The Queen is dead. Long live the King.
These are the words that must be uttered upon the death of a sovereign. They establish the practice that there is no break in the sovereign power, which passes immediately to the heir upon death, along with the guardianship of our constitutional form of democratic government.
It is with great sadness that we acknowledge the passing of Queen Elizabeth II at 96 years of age. The second Elizabethan era has finished and the reign of King Charles III has begun.
The standard for Queen Elizabeth’s 70 year reign, the longest of any monarch, was set on her 21st birthday, April 21, 1947, when then Princess Elizabeth was with her parents, King George VI and Queen Elizabeth (later the Queen Mother) and younger sister (Princess Margaret) on a tour of South Africa.
The Queen remained faithful throughout her life to that solemn pledge given five years before she ascended the throne suddenly at the age of 25. Her reign saw 15 British prime ministers, 16 Australian prime ministers, 14 U.S. presidents, and she served as head of state to 14 nations in the Commonwealth. It is unlikely any of us will ever see anything as enduring.
A Life of DutyAs former Prime Minister Tony Abbott wrote in his tribute:
“We have lost an exemplar of duty, honour, and faithfulness but deep thanks for her life should mingle with numbness and sadness at this loss.
“Nine tenths of the world’s people have known no other Queen. We can but hope the world might see her like again but none of us ever will.
“It is so typical of this remarkable woman that she was discharging her duty till her last day on this earth.”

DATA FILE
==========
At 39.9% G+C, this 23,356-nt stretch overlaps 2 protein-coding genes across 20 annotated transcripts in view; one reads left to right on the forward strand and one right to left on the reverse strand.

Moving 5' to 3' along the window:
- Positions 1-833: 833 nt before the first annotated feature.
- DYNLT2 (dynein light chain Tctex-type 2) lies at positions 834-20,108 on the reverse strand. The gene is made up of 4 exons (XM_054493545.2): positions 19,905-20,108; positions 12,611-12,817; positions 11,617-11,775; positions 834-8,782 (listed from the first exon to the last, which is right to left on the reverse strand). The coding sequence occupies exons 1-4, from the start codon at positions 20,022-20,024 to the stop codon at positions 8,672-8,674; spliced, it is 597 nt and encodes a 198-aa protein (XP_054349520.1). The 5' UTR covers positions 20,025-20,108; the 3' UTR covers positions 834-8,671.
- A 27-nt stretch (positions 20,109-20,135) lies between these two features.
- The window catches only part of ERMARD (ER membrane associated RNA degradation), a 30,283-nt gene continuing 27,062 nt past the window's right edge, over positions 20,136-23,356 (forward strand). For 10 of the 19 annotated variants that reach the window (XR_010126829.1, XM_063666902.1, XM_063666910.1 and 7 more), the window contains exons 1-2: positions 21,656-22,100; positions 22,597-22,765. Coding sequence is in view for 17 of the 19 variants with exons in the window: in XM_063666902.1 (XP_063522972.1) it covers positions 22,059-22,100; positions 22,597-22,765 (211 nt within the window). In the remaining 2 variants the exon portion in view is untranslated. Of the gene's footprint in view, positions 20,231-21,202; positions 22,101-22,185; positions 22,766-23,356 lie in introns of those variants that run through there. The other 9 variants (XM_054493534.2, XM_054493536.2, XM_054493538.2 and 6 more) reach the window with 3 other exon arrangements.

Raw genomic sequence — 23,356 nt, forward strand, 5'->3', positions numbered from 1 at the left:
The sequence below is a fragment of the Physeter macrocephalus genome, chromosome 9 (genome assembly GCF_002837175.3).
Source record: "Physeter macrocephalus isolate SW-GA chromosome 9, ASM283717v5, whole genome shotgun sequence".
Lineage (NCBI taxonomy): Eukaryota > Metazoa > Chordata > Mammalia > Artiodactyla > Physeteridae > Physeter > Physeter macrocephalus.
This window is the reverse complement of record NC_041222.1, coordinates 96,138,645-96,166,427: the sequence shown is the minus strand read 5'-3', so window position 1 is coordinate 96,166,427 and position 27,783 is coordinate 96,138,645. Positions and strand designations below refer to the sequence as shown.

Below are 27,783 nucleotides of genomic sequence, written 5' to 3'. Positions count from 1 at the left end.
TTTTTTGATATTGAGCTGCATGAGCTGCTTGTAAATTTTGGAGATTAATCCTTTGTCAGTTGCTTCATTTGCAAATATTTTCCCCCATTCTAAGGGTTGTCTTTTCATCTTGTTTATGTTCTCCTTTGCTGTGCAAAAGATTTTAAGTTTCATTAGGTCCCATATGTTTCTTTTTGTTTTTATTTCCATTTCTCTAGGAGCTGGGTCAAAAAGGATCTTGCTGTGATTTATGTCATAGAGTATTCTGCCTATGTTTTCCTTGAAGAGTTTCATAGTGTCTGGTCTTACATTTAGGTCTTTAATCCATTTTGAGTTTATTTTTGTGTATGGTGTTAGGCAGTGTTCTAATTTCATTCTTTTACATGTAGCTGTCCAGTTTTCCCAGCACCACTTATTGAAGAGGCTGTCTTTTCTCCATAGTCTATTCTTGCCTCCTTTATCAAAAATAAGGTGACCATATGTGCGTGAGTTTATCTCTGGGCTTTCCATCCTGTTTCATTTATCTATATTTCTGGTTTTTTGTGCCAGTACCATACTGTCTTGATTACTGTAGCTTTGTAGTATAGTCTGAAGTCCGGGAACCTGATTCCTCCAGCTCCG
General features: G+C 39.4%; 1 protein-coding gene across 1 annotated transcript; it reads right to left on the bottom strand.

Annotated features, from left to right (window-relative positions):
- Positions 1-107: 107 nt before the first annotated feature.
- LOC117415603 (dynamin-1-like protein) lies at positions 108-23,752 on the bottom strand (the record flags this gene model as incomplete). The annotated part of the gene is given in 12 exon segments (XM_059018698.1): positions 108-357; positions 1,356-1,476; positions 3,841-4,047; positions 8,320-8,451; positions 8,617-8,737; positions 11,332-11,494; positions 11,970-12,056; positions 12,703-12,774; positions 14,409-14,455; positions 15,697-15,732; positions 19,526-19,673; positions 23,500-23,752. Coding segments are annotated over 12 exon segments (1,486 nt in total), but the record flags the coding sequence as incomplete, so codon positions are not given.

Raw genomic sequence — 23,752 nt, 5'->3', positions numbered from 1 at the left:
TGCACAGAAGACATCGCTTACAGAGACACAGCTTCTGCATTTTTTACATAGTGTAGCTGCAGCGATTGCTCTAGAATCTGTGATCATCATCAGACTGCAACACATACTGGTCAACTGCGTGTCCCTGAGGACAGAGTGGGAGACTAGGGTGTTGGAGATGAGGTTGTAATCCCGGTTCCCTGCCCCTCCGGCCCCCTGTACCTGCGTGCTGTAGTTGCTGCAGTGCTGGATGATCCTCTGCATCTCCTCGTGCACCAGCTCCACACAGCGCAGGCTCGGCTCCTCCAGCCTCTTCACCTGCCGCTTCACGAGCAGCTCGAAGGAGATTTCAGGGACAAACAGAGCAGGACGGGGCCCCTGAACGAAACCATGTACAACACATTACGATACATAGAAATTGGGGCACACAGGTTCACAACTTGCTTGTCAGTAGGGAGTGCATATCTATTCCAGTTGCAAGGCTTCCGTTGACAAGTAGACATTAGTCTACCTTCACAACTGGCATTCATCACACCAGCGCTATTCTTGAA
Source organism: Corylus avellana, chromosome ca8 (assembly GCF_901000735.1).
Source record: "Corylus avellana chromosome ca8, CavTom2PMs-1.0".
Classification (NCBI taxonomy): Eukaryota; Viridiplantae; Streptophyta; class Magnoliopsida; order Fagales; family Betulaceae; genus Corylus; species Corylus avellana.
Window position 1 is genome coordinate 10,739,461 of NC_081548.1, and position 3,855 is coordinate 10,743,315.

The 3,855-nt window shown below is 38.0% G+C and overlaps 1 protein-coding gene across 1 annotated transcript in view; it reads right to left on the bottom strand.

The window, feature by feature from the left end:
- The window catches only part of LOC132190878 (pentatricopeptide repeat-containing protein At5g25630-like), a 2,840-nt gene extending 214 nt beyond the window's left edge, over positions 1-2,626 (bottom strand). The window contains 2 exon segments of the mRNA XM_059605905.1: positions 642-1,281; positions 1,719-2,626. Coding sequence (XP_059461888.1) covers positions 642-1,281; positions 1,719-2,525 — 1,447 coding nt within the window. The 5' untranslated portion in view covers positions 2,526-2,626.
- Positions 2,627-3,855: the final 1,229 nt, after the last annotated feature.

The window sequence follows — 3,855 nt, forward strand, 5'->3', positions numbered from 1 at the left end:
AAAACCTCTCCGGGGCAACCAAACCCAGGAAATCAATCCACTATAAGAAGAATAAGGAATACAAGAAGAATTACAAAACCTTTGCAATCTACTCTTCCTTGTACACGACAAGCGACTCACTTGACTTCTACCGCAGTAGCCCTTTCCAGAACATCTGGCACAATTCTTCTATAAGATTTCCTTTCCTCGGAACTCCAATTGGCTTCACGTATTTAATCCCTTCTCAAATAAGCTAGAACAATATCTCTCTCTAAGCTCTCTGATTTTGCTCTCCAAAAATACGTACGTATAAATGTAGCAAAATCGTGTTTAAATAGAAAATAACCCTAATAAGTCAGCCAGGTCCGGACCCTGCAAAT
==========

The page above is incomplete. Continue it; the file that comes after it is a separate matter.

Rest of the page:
Just like her great-grandmother Queen Victoria’s reign, Queen Elizabeth’s was one of constant change. Throughout it, Queen Elizabeth acknowledged that change and kept consistent with public expectations.
As one example, her decision in 1992 to pay income tax against the wishes of her then prime minister, John Major. That year, the 40th of her reign, was one the Queen herself described as her “Annus Horribilis,” following the scandals that surrounded her children—the ending of the marriages of Princess Anne, Prince Andrew, and Prince Charles, and the devastating fire at Windsor Castle.
In the speech in which she used those words, given at a reception hosted by the City of London, the Queen accepted criticism but argued that it should be tempered with gentleness, good humour, and understanding. The Queen had moral foresight, great responsibility, but was able to correctly understand the public mood and never indulged in political-style pandering or interference.
How Will Charles Fare as MonarchAnd so we look to King Charles III. Just as there were comparisons made between Queen Elizabeth II and Queen Victoria, comparisons may also be made between Charles and Queen Victoria’s son, Edward VII. Edward VII, while Prince of Wales, was not immune from scandal. Feckless, a notorious womaniser and gambler, it was long thought he was not fit to be king. Indeed, Queen Victoria kept him away from many official duties.
However, upon ascending the throne, he proved to be an able monarch, playing a part in the reorganisation of the British Navy, fostering good relations with European countries, especially France. Called the Edwardian era, his reign saw many changes in technology and society, including the first flight by the Wright brothers in 1903 and the introduction of the age pension in 1909.
Time will tell whether Charles will resist the recent temptations he has displayed to indulge in political affairs.
For now, we honour the life of Queen Elizabeth II, the oldest, longest serving, and most revered monarch of modern times. We give our grateful thanks for her life of unstinting duty and service.
God Save The Queen!